Cherry problem...

Hi all,
I'm currently making some drawer fronts with hardwood cherry. Unfortunately, the color of my different boards aren't matching too well. Some have a reddish tone and some others have a more brownish color. All the board are freshly jointed and planed. Obviously they don't come from the same batch.
Now the 100$ question, if I glue them together and apply some NGR brown stain, will the color become more even or it will just show the same kind of difference between the boards?
Thanks for any help,
Wally
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Uh, Larry, do you want to take this one? ;-)
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On Thu, 26 Aug 2004 02:55:17 GMT, patriarch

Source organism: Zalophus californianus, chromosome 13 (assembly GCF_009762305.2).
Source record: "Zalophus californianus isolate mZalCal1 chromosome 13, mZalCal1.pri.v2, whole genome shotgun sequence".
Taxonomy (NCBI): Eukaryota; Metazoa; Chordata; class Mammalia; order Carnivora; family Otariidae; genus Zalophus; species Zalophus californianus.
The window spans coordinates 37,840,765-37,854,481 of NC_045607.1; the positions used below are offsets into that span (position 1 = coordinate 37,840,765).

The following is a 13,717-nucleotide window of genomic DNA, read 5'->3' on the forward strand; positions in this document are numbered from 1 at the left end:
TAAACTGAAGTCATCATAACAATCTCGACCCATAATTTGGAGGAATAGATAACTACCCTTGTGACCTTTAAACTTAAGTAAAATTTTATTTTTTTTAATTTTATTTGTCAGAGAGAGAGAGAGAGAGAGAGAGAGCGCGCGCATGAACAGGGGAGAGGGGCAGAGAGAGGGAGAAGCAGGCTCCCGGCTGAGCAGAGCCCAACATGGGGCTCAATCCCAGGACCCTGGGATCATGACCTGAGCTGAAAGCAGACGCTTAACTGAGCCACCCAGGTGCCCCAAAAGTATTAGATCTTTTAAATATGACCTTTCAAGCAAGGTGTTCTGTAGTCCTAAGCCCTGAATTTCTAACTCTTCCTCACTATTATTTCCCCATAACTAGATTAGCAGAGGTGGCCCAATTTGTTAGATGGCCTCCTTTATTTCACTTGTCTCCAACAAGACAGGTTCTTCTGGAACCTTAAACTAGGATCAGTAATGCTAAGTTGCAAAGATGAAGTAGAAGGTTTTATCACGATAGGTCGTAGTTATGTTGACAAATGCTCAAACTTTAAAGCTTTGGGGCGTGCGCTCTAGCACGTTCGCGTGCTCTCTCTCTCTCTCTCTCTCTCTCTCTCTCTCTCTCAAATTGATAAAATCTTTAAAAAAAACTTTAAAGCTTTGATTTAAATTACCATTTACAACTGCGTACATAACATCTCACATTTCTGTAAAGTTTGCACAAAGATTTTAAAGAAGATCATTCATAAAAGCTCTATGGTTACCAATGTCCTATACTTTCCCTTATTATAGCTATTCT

Next time, buy wood from the same lot for drawer fronts.

Infidels who stain perfectly good cherry do not deserve an answer. They deserve the fleas of a thousand camels to infest their armpits.
- Yea, though I walk through the valley of Minwax, I shall stain no Cherry. http://diversify.com
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That was a bit gentle, Larry, are you feeling OK? I mean, this guy is proposing _staining cherry_ FFS.
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Dave Hinz wrote:

your choice. *Spackle* first to cure any little dings.     mahalo,     jo4hn
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I thought it was supposed to be shelllac-based primer over cherry....
I learn something every day. Sometimes it's the same stuff I learned last week, but hey, it's something!
Patriarch
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Now that many of the smart-aleck answers have been offered (OK, there probably will be more)....